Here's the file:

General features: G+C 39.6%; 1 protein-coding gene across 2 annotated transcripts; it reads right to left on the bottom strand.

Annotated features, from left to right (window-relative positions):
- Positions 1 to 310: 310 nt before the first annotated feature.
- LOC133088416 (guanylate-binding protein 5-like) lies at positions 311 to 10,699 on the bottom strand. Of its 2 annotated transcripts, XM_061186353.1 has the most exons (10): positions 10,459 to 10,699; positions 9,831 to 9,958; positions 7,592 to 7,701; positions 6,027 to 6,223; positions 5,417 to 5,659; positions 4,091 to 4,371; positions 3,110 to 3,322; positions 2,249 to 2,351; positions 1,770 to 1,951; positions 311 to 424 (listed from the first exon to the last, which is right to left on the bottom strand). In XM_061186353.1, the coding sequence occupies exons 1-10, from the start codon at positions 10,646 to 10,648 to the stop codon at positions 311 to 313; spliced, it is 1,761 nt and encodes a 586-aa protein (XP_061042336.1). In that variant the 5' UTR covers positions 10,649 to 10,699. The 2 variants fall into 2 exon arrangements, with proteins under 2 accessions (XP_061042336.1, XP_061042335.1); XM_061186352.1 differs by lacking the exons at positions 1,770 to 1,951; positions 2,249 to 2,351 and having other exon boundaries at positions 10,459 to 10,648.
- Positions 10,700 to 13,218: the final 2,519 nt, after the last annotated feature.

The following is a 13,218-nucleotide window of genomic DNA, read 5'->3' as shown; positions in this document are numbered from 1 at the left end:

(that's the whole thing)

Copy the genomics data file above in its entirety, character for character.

General features: G+C 39.6%; 1 protein-coding gene across 2 annotated transcripts; it reads right to left on the bottom strand.

Annotated features, from left to right (window-relative positions):
- Positions 1 to 310: 310 nt before the first annotated feature.
- LOC133088416 (guanylate-binding protein 5-like) lies at positions 311 to 10,699 on the bottom strand. Of its 2 annotated transcripts, XM_061186353.1 has the most exons (10): positions 10,459 to 10,699; positions 9,831 to 9,958; positions 7,592 to 7,701; positions 6,027 to 6,223; positions 5,417 to 5,659; positions 4,091 to 4,371; positions 3,110 to 3,322; positions 2,249 to 2,351; positions 1,770 to 1,951; positions 311 to 424 (listed from the first exon to the last, which is right to left on the bottom strand). In XM_061186353.1, the coding sequence occupies exons 1-10, from the start codon at positions 10,646 to 10,648 to the stop codon at positions 311 to 313; spliced, it is 1,761 nt and encodes a 586-aa protein (XP_061042336.1). In that variant the 5' UTR covers positions 10,649 to 10,699. The 2 variants fall into 2 exon arrangements, with proteins under 2 accessions (XP_061042336.1, XP_061042335.1); XM_061186352.1 differs by lacking the exons at positions 1,770 to 1,951; positions 2,249 to 2,351 and having other exon boundaries at positions 10,459 to 10,648.
- Positions 10,700 to 13,218: the final 2,519 nt, after the last annotated feature.

The following is a 13,218-nucleotide window of genomic DNA, read 5'->3' as shown; positions in this document are numbered from 1 at the left end: